Don Amador Near Bass Lake on the Sierra NF
The Recreation HQ wants to alert motorized recreationists who value OHV recreation on the Inyo, Sierra, and Sequoia National Forests about the Forest Service extending the public comment period
For the Wilderness Evaluation until 12:00 pm (noon) on Wednesday, September 24, 2014.
Here is text from the FS update:
Due to agency internal technical errors, our database for accepting wilderness evaluation comments (Talking Points) shut down prematurely on Monday, September 22 at midnight (12:00am instead of 8:00am).
The Forest Service is re-activating the Talking Points website to extend the wilderness evaluation comment period until 12:00pm (noon) on Wednesday, September 24, 2014.
Link to FS update:
Link to Wilderness Evaluation Webpage
BRC Comments on Wilderness Evaluation
HQ reminds riders that there are many high quality OHV opportunities in all three of these National Forests. It is vital that you send in comments and attend public meetings. The public comments for the Forest Plan Revision process are due on Sept. 29.
OHV Bridge Installed to Protect Water Quality
BRC Alert on Forest Plan Revision Process
Update on those meetings
I/BRC attended the Early Adopter Forest’s public meeting last week in Fresno, CA, regarding the Forest Plan Revision process for the Sierra, Inyo, and Sequoia National Forests (early adopter forests) might impact fire related vegetative treatments, provide sustainable wood products for local timber or biomass businesses, and enhance recreational opportunity.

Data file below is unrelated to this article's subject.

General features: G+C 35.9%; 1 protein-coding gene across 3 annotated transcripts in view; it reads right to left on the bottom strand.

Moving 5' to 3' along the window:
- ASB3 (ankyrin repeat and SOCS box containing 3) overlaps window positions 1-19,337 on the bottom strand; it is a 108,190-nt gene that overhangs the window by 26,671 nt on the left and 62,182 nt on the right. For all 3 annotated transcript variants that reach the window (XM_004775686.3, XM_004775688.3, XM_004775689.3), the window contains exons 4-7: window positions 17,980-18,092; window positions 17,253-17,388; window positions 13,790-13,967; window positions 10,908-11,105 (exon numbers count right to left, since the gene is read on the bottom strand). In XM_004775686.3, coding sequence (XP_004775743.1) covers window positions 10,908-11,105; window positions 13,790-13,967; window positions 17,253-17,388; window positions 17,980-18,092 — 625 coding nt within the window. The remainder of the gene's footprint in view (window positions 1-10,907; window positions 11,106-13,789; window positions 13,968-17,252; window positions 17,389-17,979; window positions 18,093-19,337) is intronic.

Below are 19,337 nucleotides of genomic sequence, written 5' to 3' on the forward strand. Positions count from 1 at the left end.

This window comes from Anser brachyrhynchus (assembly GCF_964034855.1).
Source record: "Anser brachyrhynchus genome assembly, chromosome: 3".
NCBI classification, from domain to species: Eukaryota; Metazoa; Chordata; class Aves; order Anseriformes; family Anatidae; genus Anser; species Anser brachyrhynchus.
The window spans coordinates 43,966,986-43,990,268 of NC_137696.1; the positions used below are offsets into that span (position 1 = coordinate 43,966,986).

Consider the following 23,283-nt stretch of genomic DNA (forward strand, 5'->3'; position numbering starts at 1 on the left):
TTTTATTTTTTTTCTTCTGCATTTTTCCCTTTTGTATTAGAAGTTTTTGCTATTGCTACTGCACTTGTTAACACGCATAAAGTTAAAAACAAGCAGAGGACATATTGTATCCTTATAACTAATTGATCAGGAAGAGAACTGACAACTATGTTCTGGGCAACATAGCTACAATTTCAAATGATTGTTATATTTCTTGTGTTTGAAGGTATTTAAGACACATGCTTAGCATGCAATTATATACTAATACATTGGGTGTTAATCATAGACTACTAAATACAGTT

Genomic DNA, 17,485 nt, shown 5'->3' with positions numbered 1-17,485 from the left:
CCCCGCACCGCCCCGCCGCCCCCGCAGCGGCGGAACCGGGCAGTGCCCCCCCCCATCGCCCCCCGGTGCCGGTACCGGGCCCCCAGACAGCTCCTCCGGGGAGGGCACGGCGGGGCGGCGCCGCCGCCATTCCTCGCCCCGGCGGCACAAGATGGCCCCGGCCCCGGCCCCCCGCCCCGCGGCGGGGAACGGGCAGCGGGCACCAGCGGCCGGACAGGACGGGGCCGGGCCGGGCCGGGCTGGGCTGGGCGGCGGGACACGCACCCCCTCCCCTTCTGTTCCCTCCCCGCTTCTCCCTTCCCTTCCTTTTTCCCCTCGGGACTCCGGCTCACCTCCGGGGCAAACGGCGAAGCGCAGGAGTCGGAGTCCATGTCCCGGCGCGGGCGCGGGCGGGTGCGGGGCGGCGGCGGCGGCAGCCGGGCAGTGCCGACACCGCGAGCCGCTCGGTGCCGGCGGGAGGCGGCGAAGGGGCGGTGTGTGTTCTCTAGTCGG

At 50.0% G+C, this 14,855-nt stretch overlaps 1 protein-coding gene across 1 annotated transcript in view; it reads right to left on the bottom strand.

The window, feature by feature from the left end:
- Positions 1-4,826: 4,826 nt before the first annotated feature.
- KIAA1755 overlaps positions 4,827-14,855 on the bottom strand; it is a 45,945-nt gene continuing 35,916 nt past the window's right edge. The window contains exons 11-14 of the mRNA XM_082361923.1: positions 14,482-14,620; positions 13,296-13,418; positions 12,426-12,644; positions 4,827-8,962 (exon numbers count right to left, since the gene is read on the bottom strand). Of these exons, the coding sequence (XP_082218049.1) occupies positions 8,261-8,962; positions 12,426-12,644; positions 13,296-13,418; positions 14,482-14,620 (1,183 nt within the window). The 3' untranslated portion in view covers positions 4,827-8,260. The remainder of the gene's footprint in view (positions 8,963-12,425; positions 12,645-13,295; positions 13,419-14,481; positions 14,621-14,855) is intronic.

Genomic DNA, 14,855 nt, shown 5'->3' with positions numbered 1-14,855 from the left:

However, the lack of detail on the maps at the various stations made it hard for stakeholders to identify historic motorized and non-motorized areas and routes. It was also confusing since the agency appeared to have a two tiered route/area analysis where they tried to clearly identify destination/developed OHV recreation areas but did not seem to focus as much detail on, or inclusion of, several important high elevation backcountry and alpine-type routes and areas.
Although the agency has improved the “recreation” narrative, it appears that more attention should be given to development of a more substantive “recreation strategy” in the planning process.
We talked with agency staff at the “Fire” station about how the Forest Service should protect and mitigate engineered system trail infrastructure during any pre or post-fire treatments or in forest health vegetative projects. Those projects should be reviewed as to how they might potentially impact motorized use on designated roads, trails, and areas.
I remains concerned that the Early Adopter Forest’s proposed action’s plan will apparently create “quiet recreation” expectations on all landscapes including both motorized (non-quiet) and non-motorized land classifications could be problematic on a number of fronts. Those impacts include obliteration of the trail or removal of water control structures such as rolling dips and catch basins. Those soil erosion measures can often cost $15,000 to $20,000/mile to install (or replace). Other sections such as at-risk species, water quality, and ecosystems have the same recreation mitigation deficiencies.
What may be of equal importance to the information gleaned at the public meeting is the visible presence of OHV leadership at the event. That commitment was noted and appreciated by agency staff. At the Fresno meeting, BRC was joined by representatives from AMA, AMA District 36, and CAL4WD.
If you value access to public lands, please take some time and review these plans and show that you have a vested interest in recreation by attending a meeting and sending in a comment letter.